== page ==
The belief that a small number of bright, creative people with the right resources will do world-changing research is central to the success of IST—and Caltech. Faculty leaders and the IST council have identified four types of support that will help researchers investigate the most challenging problems in information science and technology and prepare young scholars to make major discoveries.
Federal grants typically favor low-risk projects, not breakthrough ideas. So Caltech uses privately supported discovery funds as venture capital for time-sensitive new research. One endowed discovery fund supports the early stages of a host of projects, often more than 10 years sooner than other grants would.
Caltech’s stimulating research environment has made it a destination for outstanding young PhDs—especially those who aim to explore the mathematical and algorithmic foundations of information. Fellowships will help us continue to offer them incomparable early career opportunities to address major challenges.
“IST gives postdocs the benefit of both worlds—the ability to operate independently while interacting intimately with research groups . . . . Such a stimulating environment, surrounded by people doing very creative research—it was very good for my development.” —Recent fellow Peng Yin, now a core faculty member in Harvard Medical School’s Wyss Institute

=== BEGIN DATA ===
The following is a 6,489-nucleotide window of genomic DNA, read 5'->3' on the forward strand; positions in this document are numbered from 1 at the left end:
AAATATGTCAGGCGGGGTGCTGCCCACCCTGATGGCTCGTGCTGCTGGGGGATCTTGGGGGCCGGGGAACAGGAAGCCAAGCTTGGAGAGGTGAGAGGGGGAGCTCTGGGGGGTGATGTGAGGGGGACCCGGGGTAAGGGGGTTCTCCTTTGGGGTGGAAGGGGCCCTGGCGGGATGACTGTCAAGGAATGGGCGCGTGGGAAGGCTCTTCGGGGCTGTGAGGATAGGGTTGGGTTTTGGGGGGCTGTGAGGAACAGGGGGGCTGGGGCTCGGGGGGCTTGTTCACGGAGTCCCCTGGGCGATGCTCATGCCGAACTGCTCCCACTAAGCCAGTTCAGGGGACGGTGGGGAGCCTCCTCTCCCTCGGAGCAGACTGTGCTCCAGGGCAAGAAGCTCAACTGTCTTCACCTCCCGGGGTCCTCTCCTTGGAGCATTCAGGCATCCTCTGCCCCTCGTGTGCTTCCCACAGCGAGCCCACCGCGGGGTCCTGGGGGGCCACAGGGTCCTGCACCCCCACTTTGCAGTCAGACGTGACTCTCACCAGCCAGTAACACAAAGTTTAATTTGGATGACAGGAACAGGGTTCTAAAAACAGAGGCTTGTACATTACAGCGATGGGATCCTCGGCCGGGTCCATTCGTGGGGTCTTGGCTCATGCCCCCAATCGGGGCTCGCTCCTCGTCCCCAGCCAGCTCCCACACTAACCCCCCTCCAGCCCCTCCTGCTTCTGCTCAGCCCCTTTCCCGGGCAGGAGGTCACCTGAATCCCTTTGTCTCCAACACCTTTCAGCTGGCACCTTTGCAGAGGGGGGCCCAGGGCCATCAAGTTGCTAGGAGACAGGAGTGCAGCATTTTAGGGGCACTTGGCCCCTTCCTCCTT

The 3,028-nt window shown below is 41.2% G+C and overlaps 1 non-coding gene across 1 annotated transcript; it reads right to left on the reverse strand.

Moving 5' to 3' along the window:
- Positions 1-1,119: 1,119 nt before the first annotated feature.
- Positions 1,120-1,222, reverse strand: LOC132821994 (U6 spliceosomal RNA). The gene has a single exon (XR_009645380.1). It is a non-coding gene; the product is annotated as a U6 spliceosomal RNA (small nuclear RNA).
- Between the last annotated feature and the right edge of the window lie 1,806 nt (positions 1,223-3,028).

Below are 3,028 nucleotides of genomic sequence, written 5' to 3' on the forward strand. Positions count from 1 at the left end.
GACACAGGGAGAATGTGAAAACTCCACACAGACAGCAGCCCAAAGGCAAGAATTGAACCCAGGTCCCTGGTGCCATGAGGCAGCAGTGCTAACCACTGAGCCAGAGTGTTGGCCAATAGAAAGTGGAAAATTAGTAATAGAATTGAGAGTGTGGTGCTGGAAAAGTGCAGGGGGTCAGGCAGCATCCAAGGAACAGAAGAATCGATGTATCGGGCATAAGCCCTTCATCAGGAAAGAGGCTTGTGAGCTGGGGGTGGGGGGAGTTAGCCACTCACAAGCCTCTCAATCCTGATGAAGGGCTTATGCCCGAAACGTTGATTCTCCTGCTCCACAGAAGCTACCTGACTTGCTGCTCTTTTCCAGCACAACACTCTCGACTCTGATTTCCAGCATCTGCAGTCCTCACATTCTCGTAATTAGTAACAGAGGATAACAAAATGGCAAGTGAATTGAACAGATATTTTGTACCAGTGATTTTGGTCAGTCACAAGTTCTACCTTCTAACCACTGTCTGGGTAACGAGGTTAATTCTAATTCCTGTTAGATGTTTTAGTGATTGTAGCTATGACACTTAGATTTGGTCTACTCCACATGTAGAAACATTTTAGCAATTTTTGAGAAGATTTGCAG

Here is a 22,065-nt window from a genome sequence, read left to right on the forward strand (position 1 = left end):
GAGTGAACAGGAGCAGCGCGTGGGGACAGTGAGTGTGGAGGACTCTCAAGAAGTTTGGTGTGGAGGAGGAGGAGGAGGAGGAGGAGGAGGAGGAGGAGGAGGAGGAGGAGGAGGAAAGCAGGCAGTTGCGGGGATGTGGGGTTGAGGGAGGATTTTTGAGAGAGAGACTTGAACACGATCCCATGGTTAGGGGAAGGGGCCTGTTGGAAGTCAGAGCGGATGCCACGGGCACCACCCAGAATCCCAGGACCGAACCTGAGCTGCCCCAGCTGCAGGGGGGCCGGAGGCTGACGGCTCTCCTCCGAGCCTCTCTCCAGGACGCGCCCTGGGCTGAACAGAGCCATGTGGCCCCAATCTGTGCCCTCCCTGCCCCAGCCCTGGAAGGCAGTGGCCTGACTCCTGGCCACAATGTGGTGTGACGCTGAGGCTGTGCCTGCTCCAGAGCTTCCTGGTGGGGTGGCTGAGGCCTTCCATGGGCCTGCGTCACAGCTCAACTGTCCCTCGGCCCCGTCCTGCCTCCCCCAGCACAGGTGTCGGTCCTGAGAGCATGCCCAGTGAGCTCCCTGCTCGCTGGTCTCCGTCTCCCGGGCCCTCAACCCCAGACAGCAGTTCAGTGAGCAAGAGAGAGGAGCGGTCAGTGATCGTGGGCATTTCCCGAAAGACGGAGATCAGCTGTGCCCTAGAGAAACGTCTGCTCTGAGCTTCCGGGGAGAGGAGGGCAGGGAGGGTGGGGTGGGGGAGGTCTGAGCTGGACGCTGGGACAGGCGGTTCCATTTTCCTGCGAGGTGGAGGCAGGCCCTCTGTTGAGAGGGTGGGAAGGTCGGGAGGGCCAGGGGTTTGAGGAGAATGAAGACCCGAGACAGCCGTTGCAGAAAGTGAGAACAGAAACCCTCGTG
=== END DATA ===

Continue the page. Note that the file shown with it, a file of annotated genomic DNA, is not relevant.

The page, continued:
Graduate fellowships help us recruit top-flight students and then support them to do research the Caltech way—with rigor, focus, and freedom. With lab skills and good basic knowledge in hand, graduate fellows conduct advanced research with faculty and postdoctoral scholars.
IST Affiliates are a select group of supporters who help the director fund priorities throughout the year. Membership is $20,000 per year for five years. Affiliates, like other leadership donors, receive reports on funding as well as opportunities to participate in events and stay in touch with the director, students, and faculty.
*The Gordon and Betty Moore Matching Program may provide up to one-third of the funds necessary to establish a new endowed fellowship.